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EDITORIAL: Jeff German: fearless, relentless, trusted, missed

He will be long remembered, but never replaced. The Review-Journal family is devastated at the apparent murder of investigative reporter Jeff German.

On Saturday, Mr. German was found stabbed to death outside his home. On Monday, police released a photo of the suspect and identified his vehicle on Tuesday. We urge anyone with information to contact the police’s homicide section at 702-828-7777.

Mr. German was a man whose only agenda was the truth. That’s not an easy thing to do in a town once run by actual mob bosses. But he did it day after day for 40 years. He wasn’t intimidated, and he wouldn’t back down.

For most reporters, what he accomplished in a decade would be an impressive career. Here’s just a sampling of his stories since joining the Review-Journal in 2010.

In May, he exposed claims of harassment and bullying at the Clark County public administrator’s office. His reporting likely led to the rare primary defeat of the incumbent. In 2017, he and his investigative colleagues revealed extravagant spending by the Las Vegas Convention and Visitors Authority. He spent years doggedly pursuing scandalous stories about the agency. After the deadly Alpine Motel Apartments fire, he and his colleagues revealed shortcomings in city inspections.

One of the biggest and most tragic stories of the last decade was the Oct. 1, 2017, massacre. Mr. German broke the news that the shooter fired at jet fuel tanks at the airport.

To top it off, he wrote and produced Season 2 of “Mobbed Up: The Fight for Vegas,” a true-crime podcast.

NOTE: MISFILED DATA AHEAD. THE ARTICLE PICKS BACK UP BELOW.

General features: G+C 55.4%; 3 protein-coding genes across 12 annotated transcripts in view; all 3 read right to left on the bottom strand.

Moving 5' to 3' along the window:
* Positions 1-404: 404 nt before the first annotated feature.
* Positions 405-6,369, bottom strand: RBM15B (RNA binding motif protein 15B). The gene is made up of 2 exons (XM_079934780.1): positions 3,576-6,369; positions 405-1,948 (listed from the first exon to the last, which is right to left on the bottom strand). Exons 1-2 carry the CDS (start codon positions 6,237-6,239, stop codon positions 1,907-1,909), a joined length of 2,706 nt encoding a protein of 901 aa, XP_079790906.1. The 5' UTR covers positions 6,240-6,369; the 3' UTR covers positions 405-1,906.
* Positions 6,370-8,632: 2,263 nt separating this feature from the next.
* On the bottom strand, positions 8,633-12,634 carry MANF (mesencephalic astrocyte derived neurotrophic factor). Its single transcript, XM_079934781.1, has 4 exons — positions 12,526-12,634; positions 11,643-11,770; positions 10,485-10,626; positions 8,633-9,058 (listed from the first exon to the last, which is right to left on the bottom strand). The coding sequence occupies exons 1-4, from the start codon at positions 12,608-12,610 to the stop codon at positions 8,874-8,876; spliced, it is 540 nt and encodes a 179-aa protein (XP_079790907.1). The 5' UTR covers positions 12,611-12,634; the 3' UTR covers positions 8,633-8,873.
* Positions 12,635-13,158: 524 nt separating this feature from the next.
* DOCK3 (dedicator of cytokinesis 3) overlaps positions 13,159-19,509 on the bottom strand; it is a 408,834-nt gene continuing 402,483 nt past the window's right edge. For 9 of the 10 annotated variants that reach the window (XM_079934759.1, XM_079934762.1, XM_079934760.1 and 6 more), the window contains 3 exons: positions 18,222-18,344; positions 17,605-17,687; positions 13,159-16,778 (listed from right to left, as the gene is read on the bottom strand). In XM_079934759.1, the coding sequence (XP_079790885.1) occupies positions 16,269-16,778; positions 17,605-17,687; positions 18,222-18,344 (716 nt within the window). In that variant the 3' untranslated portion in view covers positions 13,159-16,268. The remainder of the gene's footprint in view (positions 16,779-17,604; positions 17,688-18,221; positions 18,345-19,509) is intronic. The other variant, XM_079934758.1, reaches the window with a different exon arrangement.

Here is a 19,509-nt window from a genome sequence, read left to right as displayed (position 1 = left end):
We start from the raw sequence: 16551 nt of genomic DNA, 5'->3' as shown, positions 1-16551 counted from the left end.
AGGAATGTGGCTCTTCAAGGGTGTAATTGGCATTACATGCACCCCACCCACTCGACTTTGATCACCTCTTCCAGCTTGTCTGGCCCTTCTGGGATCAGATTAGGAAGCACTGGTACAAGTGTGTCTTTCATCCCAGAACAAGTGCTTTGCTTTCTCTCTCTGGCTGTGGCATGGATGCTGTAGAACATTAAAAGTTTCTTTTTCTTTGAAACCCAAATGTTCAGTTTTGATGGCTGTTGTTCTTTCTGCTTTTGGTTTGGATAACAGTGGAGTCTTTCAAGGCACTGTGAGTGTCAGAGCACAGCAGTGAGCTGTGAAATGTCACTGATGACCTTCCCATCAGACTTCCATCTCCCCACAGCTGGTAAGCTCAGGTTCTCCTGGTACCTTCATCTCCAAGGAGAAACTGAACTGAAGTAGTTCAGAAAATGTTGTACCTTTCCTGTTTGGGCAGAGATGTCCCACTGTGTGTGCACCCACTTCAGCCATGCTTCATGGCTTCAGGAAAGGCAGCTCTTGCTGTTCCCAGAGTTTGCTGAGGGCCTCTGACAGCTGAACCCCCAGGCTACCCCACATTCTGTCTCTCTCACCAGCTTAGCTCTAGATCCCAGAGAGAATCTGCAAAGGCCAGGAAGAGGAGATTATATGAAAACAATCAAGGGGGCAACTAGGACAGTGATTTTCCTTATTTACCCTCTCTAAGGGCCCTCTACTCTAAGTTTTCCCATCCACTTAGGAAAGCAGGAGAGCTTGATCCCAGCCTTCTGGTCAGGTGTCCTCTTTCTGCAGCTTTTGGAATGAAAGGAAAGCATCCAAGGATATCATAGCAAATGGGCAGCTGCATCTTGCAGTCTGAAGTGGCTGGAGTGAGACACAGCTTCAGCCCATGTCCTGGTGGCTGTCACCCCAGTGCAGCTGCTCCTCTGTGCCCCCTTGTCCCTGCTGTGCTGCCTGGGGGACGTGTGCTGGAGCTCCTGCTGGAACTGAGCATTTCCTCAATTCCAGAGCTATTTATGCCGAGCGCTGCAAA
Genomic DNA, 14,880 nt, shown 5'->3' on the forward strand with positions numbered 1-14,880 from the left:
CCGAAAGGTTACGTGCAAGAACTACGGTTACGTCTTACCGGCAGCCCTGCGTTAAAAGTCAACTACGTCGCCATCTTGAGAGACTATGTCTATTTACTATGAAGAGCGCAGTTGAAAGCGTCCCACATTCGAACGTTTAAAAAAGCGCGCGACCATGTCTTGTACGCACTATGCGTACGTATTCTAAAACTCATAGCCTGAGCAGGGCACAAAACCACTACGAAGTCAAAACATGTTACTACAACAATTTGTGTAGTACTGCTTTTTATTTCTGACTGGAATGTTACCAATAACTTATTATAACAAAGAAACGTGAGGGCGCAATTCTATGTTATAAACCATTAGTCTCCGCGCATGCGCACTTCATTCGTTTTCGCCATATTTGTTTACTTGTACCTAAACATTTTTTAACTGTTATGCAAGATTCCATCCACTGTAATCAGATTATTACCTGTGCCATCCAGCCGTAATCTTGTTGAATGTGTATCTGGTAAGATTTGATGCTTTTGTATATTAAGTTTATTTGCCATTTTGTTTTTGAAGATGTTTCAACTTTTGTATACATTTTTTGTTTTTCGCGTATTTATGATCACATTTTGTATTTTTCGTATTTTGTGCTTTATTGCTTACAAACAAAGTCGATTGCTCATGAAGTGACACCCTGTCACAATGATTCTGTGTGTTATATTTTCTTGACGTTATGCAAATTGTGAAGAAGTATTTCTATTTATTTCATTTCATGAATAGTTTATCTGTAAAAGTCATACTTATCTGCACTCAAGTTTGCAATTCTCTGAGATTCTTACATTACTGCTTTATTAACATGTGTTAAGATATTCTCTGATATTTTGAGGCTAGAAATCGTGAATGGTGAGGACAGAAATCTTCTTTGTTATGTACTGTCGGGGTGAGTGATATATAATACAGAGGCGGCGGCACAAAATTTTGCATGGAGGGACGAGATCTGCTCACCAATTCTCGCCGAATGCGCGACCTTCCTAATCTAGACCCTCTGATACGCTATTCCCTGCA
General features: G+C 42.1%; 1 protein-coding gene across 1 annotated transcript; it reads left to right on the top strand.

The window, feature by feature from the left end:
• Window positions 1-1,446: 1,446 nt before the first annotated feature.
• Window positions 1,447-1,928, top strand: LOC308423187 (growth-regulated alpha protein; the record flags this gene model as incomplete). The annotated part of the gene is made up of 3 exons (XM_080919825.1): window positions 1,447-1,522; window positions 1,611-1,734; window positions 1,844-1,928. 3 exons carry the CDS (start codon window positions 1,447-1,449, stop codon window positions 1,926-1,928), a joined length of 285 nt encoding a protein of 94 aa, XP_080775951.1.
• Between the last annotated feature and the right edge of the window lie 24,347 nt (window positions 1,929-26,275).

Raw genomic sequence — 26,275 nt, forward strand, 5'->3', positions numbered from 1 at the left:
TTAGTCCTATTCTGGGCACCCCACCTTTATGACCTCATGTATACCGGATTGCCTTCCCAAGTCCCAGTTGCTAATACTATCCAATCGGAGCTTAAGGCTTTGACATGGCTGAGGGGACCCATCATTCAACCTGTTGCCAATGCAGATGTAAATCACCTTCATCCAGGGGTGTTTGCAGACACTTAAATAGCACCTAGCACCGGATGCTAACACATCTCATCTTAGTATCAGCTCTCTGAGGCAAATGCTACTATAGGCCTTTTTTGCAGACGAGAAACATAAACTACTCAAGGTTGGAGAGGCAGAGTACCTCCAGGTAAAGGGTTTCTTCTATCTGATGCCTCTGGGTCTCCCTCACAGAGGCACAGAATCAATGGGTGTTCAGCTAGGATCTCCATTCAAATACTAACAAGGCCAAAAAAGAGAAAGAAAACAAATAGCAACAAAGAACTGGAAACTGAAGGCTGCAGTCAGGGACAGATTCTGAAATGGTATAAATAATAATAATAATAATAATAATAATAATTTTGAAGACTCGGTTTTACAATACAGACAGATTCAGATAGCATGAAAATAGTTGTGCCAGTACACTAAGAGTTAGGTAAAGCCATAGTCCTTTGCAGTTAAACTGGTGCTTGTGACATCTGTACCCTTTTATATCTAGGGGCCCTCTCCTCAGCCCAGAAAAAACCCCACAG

Breaking stories like that doesn’t just happen. It takes years, sometimes decades of work, proving yourself trustworthy to sources.

Before he came to the Review-Journal, Mr. German had a distinguished career with the Las Vegas Sun. Many of his former colleagues and competitors remember his rugged determination to track down — first — whatever story he was working. He even turned one of his biggest stories, the death of Ted Binion, into a book, “Murder in Sin City: The Death of a Las Vegas Casino Boss.”

Even Las Vegas residents who never read his work benefited from his presence. His investigative journalism was a community service. Corrupt and unethical behavior doesn’t just stop randomly. For four decades, it often ended after Mr. German brought it to light.

With this record of accomplishment, it would have been easy to be aloof. Mr. German wasn’t. Beneath an occasionally gruff exterior was a sweet, friendly man. He willingly helped and mentored junior colleagues. He was 69 going on 21 when it came to his enthusiasm for his work. He would always beam after breaking a big story.

Jeff, you will always be missed.

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